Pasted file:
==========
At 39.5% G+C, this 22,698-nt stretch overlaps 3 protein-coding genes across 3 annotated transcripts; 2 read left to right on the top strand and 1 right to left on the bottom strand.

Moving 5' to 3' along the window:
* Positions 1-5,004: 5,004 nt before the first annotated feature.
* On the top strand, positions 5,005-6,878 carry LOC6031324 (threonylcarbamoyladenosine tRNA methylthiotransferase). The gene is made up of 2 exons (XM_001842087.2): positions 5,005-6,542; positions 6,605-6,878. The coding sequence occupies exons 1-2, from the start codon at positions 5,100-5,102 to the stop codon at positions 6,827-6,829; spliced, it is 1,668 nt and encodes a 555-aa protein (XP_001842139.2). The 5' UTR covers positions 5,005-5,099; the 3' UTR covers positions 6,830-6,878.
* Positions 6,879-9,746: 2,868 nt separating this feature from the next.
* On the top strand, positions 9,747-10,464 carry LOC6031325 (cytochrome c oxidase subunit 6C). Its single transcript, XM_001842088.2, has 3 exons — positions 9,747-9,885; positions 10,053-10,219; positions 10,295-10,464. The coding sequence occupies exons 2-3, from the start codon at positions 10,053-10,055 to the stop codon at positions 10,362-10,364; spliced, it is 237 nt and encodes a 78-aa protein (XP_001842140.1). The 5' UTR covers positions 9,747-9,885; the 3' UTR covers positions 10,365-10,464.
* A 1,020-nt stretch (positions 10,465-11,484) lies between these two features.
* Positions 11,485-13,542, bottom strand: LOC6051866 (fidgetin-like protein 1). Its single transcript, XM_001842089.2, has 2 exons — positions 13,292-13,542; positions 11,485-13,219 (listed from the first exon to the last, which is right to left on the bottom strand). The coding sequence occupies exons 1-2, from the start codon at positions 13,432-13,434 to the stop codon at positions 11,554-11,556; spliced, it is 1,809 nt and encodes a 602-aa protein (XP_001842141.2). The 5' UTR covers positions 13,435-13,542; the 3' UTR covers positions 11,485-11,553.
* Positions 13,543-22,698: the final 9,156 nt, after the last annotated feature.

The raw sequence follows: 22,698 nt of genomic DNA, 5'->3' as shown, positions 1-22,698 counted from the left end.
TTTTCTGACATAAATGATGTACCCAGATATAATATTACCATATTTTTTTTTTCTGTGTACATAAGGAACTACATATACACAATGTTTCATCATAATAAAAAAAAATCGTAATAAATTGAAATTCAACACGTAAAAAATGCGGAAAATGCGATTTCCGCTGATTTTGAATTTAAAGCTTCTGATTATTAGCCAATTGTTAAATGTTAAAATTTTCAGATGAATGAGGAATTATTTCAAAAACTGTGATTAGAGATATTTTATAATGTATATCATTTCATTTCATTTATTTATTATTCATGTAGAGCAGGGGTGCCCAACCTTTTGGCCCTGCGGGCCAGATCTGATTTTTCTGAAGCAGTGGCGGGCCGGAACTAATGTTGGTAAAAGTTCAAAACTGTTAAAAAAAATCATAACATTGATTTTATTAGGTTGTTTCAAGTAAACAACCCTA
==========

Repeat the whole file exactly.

At 39.5% G+C, this 22,698-nt stretch overlaps 3 protein-coding genes across 3 annotated transcripts; 2 read left to right on the top strand and 1 right to left on the bottom strand.

Moving 5' to 3' along the window:
* Positions 1-5,004: 5,004 nt before the first annotated feature.
* On the top strand, positions 5,005-6,878 carry LOC6031324 (threonylcarbamoyladenosine tRNA methylthiotransferase). The gene is made up of 2 exons (XM_001842087.2): positions 5,005-6,542; positions 6,605-6,878. The coding sequence occupies exons 1-2, from the start codon at positions 5,100-5,102 to the stop codon at positions 6,827-6,829; spliced, it is 1,668 nt and encodes a 555-aa protein (XP_001842139.2). The 5' UTR covers positions 5,005-5,099; the 3' UTR covers positions 6,830-6,878.
* Positions 6,879-9,746: 2,868 nt separating this feature from the next.
* On the top strand, positions 9,747-10,464 carry LOC6031325 (cytochrome c oxidase subunit 6C). Its single transcript, XM_001842088.2, has 3 exons — positions 9,747-9,885; positions 10,053-10,219; positions 10,295-10,464. The coding sequence occupies exons 2-3, from the start codon at positions 10,053-10,055 to the stop codon at positions 10,362-10,364; spliced, it is 237 nt and encodes a 78-aa protein (XP_001842140.1). The 5' UTR covers positions 9,747-9,885; the 3' UTR covers positions 10,365-10,464.
* A 1,020-nt stretch (positions 10,465-11,484) lies between these two features.
* Positions 11,485-13,542, bottom strand: LOC6051866 (fidgetin-like protein 1). Its single transcript, XM_001842089.2, has 2 exons — positions 13,292-13,542; positions 11,485-13,219 (listed from the first exon to the last, which is right to left on the bottom strand). The coding sequence occupies exons 1-2, from the start codon at positions 13,432-13,434 to the stop codon at positions 11,554-11,556; spliced, it is 1,809 nt and encodes a 602-aa protein (XP_001842141.2). The 5' UTR covers positions 13,435-13,542; the 3' UTR covers positions 11,485-11,553.
* Positions 13,543-22,698: the final 9,156 nt, after the last annotated feature.

The raw sequence follows: 22,698 nt of genomic DNA, 5'->3' as shown, positions 1-22,698 counted from the left end.
TTTTCTGACATAAATGATGTACCCAGATATAATATTACCATATTTTTTTTTTCTGTGTACATAAGGAACTACATATACACAATGTTTCATCATAATAAAAAAAAATCGTAATAAATTGAAATTCAACACGTAAAAAATGCGGAAAATGCGATTTCCGCTGATTTTGAATTTAAAGCTTCTGATTATTAGCCAATTGTTAAATGTTAAAATTTTCAGATGAATGAGGAATTATTTCAAAAACTGTGATTAGAGATATTTTATAATGTATATCATTTCATTTCATTTATTTATTATTCATGTAGAGCAGGGGTGCCCAACCTTTTGGCCCTGCGGGCCAGATCTGATTTTTCTGAAGCAGTGGCGGGCCGGAACTAATGTTGGTAAAAGTTCAAAACTGTTAAAAAAAATCATAACATTGATTTTATTAGGTTGTTTCAAGTAAACAACCCTA